Fig. 7

Quantitative real-time PCR analysis of several flowering-time genes in transgenic and wild-type (Col-0) plants. a Expression levels of vernalization pathway genes of Arabidopsis. b Expression levels of autonomous pathway genes of Arabidopsis. c Expression levels of other genes related to flowering time in Arabidopsis. Soybean (Glyma20g27280) and Arabidopsis (AT5G62690) β-tubulin were used as internal controls for normalization of soybean and Arabidopsis samples, respectively. Values are means ± SD of three biological replicates, with each measurement repeated three times. Significant differences according to the t-test are denoted as follows: * p < 0.05, ** p < 0.01. WT means wild-type Arabidopsis; L4, L3 and L1 refer to independent transgenic lines

Effects of low temperature treatment on Glyma11g13220 expression

To investigate whether Glyma11g13220 is affected by low temperature, soybean plants were exposed to a low temperature treatment (8 h at 15 °C/16 h at 13 °C day/night) for 10 days and then returned to normal temperature conditions. Compared with the flowering time of untreated plants, that of low-temperature-treated plants was delayed by approximately 8 days (Additional file 3). After 2, 4 or 6 days of treatment, Glyma11g13220 expression in treated plants was up-regulated relative to untreated ones. By day 6 of treatment, Glyma11g13220 expression was highly significantly different between treated and untreated plants. After treatment for 8 or 10 days, Glyma11g13220 expression was decreased in treated plants compared with the untreated controls (Fig. 8). These results imply that Glyma11g13220 can respond to low temperature and may play a role in low-temperature-induced delay of flowering of soybean.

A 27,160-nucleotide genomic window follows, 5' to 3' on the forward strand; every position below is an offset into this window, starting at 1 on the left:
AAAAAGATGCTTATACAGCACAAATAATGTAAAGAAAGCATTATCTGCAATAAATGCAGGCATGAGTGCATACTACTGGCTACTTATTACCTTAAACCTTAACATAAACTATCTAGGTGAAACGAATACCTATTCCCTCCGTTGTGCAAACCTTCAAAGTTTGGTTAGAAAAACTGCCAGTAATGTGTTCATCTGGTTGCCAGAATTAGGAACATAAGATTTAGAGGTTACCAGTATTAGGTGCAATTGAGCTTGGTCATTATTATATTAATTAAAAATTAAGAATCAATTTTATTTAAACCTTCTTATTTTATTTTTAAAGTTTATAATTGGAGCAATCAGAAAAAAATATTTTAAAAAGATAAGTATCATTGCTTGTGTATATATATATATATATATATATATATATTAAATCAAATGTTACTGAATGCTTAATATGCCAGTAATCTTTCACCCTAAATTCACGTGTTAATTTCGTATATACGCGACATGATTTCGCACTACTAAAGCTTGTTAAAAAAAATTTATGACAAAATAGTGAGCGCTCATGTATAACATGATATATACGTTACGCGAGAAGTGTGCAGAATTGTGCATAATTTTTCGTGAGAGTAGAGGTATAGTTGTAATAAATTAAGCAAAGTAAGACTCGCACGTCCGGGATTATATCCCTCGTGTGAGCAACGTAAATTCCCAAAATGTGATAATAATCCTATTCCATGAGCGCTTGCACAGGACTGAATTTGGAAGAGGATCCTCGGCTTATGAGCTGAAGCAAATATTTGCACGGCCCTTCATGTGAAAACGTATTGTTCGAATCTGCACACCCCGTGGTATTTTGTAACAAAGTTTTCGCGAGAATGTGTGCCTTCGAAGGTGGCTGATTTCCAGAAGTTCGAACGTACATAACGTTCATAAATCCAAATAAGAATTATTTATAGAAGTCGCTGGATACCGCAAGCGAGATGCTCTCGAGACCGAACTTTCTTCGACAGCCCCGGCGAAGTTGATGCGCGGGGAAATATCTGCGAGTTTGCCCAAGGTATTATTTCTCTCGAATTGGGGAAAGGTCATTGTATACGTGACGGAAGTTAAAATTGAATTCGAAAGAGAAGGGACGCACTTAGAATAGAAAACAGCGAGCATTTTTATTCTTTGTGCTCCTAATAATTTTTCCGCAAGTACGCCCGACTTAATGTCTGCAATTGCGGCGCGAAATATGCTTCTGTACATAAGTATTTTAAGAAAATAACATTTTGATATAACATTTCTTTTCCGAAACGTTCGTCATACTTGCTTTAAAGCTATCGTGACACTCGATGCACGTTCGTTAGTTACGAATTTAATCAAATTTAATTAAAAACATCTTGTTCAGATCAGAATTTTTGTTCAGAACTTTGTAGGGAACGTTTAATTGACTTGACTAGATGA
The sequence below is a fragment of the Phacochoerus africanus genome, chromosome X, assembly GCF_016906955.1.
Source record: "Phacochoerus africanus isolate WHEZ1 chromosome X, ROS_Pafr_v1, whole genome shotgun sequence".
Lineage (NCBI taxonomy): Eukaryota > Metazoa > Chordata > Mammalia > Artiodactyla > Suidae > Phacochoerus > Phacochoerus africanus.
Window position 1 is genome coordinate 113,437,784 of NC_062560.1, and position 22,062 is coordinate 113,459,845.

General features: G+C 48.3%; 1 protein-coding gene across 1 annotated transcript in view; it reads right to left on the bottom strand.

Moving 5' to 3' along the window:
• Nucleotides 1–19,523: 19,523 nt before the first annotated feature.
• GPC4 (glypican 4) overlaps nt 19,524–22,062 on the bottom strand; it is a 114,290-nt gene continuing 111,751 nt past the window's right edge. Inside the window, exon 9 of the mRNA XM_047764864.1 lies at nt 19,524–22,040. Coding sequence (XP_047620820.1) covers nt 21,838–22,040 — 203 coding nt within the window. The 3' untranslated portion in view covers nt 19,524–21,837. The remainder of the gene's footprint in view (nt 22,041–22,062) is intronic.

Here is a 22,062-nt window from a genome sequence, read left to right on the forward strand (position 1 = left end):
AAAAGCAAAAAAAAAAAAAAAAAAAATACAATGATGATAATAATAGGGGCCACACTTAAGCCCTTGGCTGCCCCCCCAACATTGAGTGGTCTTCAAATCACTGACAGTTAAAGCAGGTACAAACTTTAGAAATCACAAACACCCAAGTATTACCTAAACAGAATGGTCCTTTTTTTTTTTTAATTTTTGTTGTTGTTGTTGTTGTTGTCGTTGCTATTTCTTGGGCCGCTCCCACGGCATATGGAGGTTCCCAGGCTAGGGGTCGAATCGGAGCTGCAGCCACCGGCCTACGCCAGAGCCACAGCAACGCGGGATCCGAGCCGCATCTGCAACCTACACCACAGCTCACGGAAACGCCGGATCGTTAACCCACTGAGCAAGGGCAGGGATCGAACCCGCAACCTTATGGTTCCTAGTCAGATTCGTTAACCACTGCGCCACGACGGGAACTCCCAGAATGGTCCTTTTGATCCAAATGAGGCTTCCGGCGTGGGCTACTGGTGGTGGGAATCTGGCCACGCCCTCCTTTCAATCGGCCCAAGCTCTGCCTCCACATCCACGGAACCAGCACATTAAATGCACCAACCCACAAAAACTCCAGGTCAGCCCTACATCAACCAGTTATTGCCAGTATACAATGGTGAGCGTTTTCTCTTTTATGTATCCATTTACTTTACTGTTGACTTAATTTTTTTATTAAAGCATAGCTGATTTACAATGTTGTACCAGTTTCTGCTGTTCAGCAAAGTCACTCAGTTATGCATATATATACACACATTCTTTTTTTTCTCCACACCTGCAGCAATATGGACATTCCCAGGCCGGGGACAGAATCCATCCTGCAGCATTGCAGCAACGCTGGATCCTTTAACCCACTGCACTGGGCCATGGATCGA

Fig. 8

Effects of low temperature treatment on Glyma11g13220 expression. a Soybean plants during initial flowering. NT, no treatment; LTT, low temperature treatment. b Quantitative real-time PCR analysis of Glyma11g13220 under no- and low temperature treatments at 2, 4, 6, 8 and 10 days after treatment. Values are means ± SD of three biological replicates, with each measurement repeated three times. Significant differences according to the t-test are denoted as follows: * p < 0.05, ** p < 0.01

Discussion

Research on the regulation of flowering time has been carried out for more than a century [28]. Because it is sensitive to photoperiod, soybean is considered to be a typical photoperiodic model plant. Many researchers have consequently focused on soybean photoperiod pathway genes, which give rise to the identification of the functions of photoperiod pathway genes such as GmFTs and GmCOs [2934]. Comparative genomic analysis of soybean flowering genes following the release of the draft cultivated soybean sequence has revealed that the soybean genome contains flowering regulation pathways similar to those of Arabidopsis [22, 23, 35]. Interestingly, the soybean genome has retained vernalization pathway genes over the course of evolution, even though flowering in soybean does not require prolonged exposure to low temperature [22]. Little is known, however, about the functions of these vernalization pathway genes in soybean and whether the pathway is redundant. In this study, we investigated the functions of Glyma11g13220, a homolog of Arabidopsis VRN1. Our generated data provide the first evidence to show that Glyma11g13220 is a functional protein that may regulate flowering time through the vernalization pathway in Arabidopsis. Our results also suggest that the preservation of vernalization pathway genes in soybean is meaningful and that Glyma11g13220 may play an important role in low-temperature-induced delay of flowering of soybean. In addition, we found that the function of Arabidopsis VRN1 and Glyma11g13220 is both conserved and divergent.